Kehoe, Watts, Moylan, Charles E., Jr. (Retired, Specially Assigned), JJ.
This case is about lead paint poisoning, but the appeal calls for us to analyze the use of the process of elimination to prove a necessary constituent element of lead paint poisoning. In order to infer backward from a subsequent effect to a particular antecedent cause by using the process of elimination, it is necessary for the proponent actually to eliminate all but one of the eligible causes. The process of elimination, as its name implies, demands some efficacious eliminating. A graphic illustration of the process of elimination in action is Dow v. L & R Properties, Inc., 144 Md.App. 67, 796 A.2d 139 (2002), the case that is the fulcrum of this appeal.
We hasten to point out that our analysis in this case does not go to the ultimate proof of causation, but only to the use of the cause-and-effect relationship to infer a critical fact that enters into the ultimate question of causation.
The Case Before Us
In this lead paint case, the Circuit Court for Baltimore City granted summary judgment in favor of the appellees, NBS, Inc., and Stanley Rochkind, who owned and operated a residential property, 1814 Lorman Street, from May 4, 1990, through June of 2001. The appellant, Dominique West ("Dominique"), alleged that he sustained injury from having ingested lead paint while living with his grandparents at 1814 Lorman Street from his birth in 1989 through February 10, 1992.
The case was necessarily based on circumstantial evidence because no lead paint tests were ever conducted on 1814 Lorman Street and the property has since been razed. Answers to interrogatories and deposition testimony by Dominique's mother, Yarrell Duppins, revealed that Dominique either resided or spent substantial amounts of time at a variety of different residences during the first six years of his life – including 1814 Lorman Street, 428 Cummings Court, 1311 Ballard Way, and 2696 Aisquith Street. Judge Lawrence P. Fletcher-Hill ultimately ruled that Dominique had not made out a prima facie case of negligence against the appellees. He reasoned that, given Dominique's uncertain residential history and the lack of any direct evidence that 1814 Lorman Street ever contained lead paint, Dominique could not point to 1814 Lorman Street as the source of his lead poisoning. We agree with Judge Fletcher-Hill and, for the following reasons, shall affirm the judgment of the circuit court.
A Chaotic Residential History
Dominique was born prematurely, at 29 weeks, on June 28, 1989. He weighed two-and-a-half pounds at birth. The evidence as to precisely where Dominique lived for the first six years of his life was ambiguous in the extreme. Dominique exhibited elevated blood lead levels in capillector screening tests performed on August 21, 1990, December 19, 1990, and March 11, 1991. Of present pertinence is that those test results all listed Dominique's address as 1814 Lorman Street. Dominique also exhibited elevated blood lead levels in capillector screening tests performed on January 21, 1992 and August 5, 1992, and in a confirmatory venipuncture test performed on April 22, 1992. Those test results all listed Dominique's address as 428 Cummings Court. In answers to interrogatories signed by Dominique, he provided the following peripatetic residential history:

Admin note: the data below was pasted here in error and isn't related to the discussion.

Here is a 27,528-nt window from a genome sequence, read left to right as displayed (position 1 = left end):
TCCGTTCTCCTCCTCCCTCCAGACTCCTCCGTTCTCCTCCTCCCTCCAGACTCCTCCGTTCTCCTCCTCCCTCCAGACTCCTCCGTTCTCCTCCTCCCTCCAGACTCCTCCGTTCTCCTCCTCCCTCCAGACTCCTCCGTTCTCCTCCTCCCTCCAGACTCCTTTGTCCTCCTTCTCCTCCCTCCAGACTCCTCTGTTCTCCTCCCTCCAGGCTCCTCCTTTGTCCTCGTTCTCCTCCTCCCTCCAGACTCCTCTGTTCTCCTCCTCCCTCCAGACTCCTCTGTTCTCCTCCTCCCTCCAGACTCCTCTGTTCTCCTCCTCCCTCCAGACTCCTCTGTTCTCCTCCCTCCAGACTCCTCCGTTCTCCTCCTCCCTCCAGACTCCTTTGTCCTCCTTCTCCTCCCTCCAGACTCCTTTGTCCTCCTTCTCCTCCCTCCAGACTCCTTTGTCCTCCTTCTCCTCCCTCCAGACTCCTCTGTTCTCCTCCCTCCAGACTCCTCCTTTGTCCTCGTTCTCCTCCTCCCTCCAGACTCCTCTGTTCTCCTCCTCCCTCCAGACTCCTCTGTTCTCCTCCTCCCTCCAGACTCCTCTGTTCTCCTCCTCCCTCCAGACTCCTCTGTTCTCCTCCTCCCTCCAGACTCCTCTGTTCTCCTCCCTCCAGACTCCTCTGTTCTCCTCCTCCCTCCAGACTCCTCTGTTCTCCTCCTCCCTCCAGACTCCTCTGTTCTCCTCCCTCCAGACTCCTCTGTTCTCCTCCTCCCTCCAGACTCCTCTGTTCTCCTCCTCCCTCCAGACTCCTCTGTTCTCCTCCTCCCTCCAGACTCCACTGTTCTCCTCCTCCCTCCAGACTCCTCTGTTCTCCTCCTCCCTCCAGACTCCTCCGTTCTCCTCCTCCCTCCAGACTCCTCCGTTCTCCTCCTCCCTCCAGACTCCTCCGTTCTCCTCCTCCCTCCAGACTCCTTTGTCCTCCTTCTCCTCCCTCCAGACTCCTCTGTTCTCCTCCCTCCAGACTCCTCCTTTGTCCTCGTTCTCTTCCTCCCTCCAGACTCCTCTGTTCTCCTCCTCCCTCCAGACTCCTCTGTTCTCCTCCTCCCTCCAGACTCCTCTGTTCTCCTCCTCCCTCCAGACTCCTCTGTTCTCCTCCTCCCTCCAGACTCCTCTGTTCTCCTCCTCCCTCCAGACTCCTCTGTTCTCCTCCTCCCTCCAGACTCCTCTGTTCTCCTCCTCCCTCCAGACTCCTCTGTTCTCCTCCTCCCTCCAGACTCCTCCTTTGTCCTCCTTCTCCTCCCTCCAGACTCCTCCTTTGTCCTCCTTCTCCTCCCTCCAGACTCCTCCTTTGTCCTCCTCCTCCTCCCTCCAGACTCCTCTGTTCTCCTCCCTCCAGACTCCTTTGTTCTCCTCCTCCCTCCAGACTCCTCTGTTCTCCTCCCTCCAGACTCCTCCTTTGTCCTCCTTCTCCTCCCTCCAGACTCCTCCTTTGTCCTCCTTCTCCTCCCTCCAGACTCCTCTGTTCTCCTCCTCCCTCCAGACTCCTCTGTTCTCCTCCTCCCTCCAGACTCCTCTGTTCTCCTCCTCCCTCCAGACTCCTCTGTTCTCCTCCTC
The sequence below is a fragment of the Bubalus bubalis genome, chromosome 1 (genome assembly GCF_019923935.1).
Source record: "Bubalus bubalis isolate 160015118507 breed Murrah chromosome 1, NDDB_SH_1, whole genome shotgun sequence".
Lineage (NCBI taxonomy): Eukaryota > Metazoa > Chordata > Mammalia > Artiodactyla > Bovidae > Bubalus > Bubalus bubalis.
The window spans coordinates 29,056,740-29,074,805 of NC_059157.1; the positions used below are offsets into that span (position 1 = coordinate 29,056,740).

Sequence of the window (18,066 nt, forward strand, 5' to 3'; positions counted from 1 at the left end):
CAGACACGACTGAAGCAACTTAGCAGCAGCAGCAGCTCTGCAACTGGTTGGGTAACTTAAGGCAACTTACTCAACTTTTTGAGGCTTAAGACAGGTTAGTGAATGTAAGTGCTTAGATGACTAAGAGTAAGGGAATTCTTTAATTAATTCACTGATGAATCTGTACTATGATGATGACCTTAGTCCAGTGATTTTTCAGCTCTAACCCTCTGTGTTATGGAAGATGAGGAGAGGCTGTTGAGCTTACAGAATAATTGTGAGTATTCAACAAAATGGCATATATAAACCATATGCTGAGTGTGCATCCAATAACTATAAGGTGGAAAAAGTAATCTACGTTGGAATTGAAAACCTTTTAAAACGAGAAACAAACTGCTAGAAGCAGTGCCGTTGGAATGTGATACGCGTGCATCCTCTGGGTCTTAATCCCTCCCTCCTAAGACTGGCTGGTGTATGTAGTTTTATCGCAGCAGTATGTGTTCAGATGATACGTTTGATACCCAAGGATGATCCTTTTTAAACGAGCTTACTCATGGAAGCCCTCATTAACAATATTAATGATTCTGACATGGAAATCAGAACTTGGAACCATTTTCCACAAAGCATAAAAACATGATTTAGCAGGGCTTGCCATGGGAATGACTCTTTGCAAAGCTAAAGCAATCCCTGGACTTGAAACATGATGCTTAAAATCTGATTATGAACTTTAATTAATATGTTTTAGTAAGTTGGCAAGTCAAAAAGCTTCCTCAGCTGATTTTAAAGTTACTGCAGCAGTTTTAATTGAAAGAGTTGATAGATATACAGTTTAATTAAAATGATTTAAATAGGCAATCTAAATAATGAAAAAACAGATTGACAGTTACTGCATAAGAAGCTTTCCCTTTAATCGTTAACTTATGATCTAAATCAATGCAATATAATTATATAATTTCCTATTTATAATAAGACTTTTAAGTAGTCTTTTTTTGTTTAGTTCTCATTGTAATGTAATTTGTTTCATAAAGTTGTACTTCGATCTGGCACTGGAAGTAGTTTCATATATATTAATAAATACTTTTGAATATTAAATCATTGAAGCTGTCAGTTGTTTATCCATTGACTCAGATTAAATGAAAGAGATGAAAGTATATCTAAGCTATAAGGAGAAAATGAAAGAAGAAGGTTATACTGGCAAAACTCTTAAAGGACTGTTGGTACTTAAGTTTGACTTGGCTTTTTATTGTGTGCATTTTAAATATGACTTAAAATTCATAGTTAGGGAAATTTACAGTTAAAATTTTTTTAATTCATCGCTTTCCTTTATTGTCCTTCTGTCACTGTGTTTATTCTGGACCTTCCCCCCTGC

1814 Lorman Street
1311 Ballard Way
428 Cummings Court
??? Lakebrook Circle
2696 Aisquith [Street]
In a deposition taken on March 3, 2011, Dominique's mother, Yarrell Duppins, testified that she resided at 1627 Appleton Street at the time Dominique was born. When asked whether "anybody else live[d] there besides you, Willie West, Helen Brown, and after he was born, Dominique?" she replied "No." Later in the deposition, however, she testified that her son, Dominique, went to stay with his grandparents (her mother and father) at 1814 Lorman Street "immediately after birth from the hospital." For the first 11 months of Dominique's life, however, the appellees were not yet the owners of 1814 Lorman Street.
Yarrell Duppins also testified that her parents, Ethel and Calvin Duppins, were awarded legal custody of Dominique when he was four years old, i.e., in 1993 or 1994. That assumption of legal custody, however, only occurred after the Duppinses had moved away from 1814 Lorman Street. Ethel Duppins leased 1814 Lorman Street from some time before Dominique was born until she moved out on February 10, 1992. In an earlier deposition, taken on November 11, 2009, moreover, Yarrell Duppins had testified that, "most of the time, " when she was living at various other addresses, including 1627 Appleton Street, 428 Cummings Court, 2430 Druid Hill Avenue, and 1311 Ballard Way, she would provide her parents' address (1814 Lorman Street) instead of her own when seeking medical treatment.
Dominique was evaluated at the Kennedy Krieger Institute for behavioral problems in August of 1998, when he was nine years old. By that point, Dominique's legal guardian was his grandmother, Ethel Duppins. The Kennedy Krieger report states: "Dominique has been living with the Duppins [his grandparents] since the age of five. Prior to that period, he had lived with his mother." That report effectively excluded 1814 Lorman Street as a place of residence, for by the time that Dominique was five his grandparents had moved away from Lorman Street. Over the span of 20 years, of course, memories inevitably had ...